Every person learns differently, and no two students are alike in this regard. We all have distinct brains, and our experiences have an impact on how we learn in various ways. . Understanding various learning styles is a crucial component of teacher education, which is necessary for both aspiring and practicing educators to be ready to teach students every day. Teachers can gain knowledge from a variety of proven learning theories as they are ready to assist students in the classroom. Teachers that are knowledgeable about learning theories might adapt their classroom activities to accommodate various learning styles. This can help all pupils in achieving academic achievement. Learning theories give teachers models to create lessons that promote better learning by describing the circumstances and procedures through which learning takes place. These theories clarify the procedures humans use to interpret data and how they incorporate it into their mental models to transform it into new knowledge.

Constructivism: It is based on the belief that people learn by building new ideas, and that existing information and experiences serve as the foundation for interpreting the world. By adjusting incoming information through the prism of prior experience, knowledge is developed. Like cognitivism, constructivism emphasizes an individual’s internal thought process but makes no assumptions about how concepts will be used or what connections will be created. According to Ertmer & Newby constructivists do not share with cognitivists and behaviorists the belief that knowledge is mind-independent and can be “mapped” onto a learner. These mental representations are very subjective, and each person will have a different way of constructing information because learning is based on generating connections and developing concepts from existing knowledge.

Cognitivism:  This idea of learning is based on Jean Piaget’s research, which claims that learning takes place through internal information processing as opposed to merely reacting to external stimuli. Processing and rearranging information within a network of previously learned knowledge results in learning. According to cognitivism, the teacher should stress reflection on experiences with metacognition, or thinking about one’s own mental processes. Long-term memory, also known as the schema, is where people acquire and store knowledge, in accordance with cognitive psychology. People not only store knowledge, but also categorize it, relate it to other categories, and develop a schema that helps in the retrieval of pertinent information when required (Clark, 2018). People develop new connections as a result of processing new information in light of their prior knowledge or schema their prior knowledge or schema.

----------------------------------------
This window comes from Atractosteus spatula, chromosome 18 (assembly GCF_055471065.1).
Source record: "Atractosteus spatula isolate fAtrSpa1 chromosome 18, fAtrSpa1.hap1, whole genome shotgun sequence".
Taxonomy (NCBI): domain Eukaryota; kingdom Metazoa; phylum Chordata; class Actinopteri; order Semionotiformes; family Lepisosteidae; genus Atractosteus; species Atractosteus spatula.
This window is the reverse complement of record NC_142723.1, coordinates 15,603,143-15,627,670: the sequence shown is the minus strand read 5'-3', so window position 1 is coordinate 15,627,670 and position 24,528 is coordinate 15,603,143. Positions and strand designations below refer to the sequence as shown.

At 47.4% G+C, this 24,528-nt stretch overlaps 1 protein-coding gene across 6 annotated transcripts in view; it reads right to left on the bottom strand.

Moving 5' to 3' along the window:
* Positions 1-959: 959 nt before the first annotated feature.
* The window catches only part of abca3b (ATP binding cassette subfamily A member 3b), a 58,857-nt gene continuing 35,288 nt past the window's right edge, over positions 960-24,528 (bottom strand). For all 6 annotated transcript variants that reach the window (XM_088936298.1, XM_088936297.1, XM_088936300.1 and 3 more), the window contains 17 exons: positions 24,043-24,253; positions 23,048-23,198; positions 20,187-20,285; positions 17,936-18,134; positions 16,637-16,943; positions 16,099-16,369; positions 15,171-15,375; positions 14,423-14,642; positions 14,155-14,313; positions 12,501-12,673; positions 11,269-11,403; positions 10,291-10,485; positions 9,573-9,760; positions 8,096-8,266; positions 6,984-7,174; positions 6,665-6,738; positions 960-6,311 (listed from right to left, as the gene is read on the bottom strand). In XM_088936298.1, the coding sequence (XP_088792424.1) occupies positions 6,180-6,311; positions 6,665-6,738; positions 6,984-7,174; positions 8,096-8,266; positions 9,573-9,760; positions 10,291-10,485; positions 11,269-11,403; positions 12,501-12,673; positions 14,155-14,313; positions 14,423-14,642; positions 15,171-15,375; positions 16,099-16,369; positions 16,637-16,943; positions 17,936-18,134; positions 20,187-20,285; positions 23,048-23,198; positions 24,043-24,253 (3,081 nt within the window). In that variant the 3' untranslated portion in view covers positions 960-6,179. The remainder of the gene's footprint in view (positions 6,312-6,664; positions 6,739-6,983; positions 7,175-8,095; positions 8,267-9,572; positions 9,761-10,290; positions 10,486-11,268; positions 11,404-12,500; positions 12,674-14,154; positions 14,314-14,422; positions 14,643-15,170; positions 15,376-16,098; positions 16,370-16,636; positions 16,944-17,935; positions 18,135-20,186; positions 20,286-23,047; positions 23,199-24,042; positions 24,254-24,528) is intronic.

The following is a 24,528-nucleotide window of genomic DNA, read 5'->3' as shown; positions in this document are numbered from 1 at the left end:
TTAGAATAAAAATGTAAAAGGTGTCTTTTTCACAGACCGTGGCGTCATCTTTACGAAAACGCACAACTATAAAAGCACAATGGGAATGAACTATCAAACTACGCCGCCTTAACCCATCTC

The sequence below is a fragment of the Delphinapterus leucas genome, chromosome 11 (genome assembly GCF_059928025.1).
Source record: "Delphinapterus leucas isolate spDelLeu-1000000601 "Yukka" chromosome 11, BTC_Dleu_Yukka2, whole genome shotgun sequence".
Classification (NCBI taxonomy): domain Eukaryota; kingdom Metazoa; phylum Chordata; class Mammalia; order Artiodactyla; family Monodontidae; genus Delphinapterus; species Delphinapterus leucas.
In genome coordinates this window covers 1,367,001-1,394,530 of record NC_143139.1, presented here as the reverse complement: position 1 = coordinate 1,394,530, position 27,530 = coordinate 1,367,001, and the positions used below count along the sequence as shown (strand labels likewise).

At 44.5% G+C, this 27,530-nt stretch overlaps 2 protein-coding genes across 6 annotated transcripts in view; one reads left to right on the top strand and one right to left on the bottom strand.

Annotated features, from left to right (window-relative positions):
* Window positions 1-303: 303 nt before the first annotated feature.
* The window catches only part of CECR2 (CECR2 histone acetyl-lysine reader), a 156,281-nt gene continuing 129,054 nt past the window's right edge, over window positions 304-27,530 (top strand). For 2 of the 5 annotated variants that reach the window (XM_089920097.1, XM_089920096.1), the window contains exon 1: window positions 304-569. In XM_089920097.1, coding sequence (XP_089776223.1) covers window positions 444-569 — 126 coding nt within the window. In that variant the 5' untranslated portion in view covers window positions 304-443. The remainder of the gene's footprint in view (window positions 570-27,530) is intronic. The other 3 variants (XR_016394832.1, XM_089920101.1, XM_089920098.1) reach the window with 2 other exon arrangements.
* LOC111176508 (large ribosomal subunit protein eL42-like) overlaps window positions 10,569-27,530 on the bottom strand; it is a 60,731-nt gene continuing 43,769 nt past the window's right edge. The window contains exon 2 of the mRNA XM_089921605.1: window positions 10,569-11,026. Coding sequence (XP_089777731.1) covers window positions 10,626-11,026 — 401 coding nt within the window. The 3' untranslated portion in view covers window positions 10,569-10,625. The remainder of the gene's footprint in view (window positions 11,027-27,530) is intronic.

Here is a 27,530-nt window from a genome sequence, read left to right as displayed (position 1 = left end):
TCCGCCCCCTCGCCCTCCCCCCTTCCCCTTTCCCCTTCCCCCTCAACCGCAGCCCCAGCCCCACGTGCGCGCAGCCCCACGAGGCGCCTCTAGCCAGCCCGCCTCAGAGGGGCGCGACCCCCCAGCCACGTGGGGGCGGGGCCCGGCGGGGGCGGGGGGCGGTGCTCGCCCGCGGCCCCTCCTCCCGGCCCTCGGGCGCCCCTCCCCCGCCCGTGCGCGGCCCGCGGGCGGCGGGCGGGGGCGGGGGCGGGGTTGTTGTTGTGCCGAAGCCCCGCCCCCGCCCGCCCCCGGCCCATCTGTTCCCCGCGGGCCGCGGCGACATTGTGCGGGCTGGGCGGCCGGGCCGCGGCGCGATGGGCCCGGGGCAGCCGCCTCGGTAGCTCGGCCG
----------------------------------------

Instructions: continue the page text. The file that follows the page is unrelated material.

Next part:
Behaviorism: Behaviorism is based largely on the work of John B. Watson and B. F. Skinner. According to Ertmer & Timothy Newby, the behaviorist hypothesis holds that learning happens when inputs and responses are connected. Although knowledge is independent, it is solidified by rewards and penalties. These concepts of positive and negative reinforcement, which can come from unavoidable outcomes or the actions of another, are powerful tools for teaching and changing behavior. The core ideas of behaviorism include observed acts, the circumstances in which they are carried out, and the reinforcement of desired behaviors.

Learning theories are designed to assist teachers in comprehending the conditions and processes that facilitate learning and, consequently, to provide direction in creating the activities and settings that best support learning. Furthermore, these theories do not conflict with one another. Teachers can integrate parts from several theories in ways that fit our teaching methods and represent our best understanding of our pupils rather than having to completely adhere to one theory. To improve pupils’ recollection and recall, for instance, a teacher might implement components of cognitivism while also creating group activities that encourage peer-to-peer communication and social constructivism. Teachers may design courses and exercises that offer a suitable level of challenge to assist students in deepening their learning by using our knowledge of developmental phases.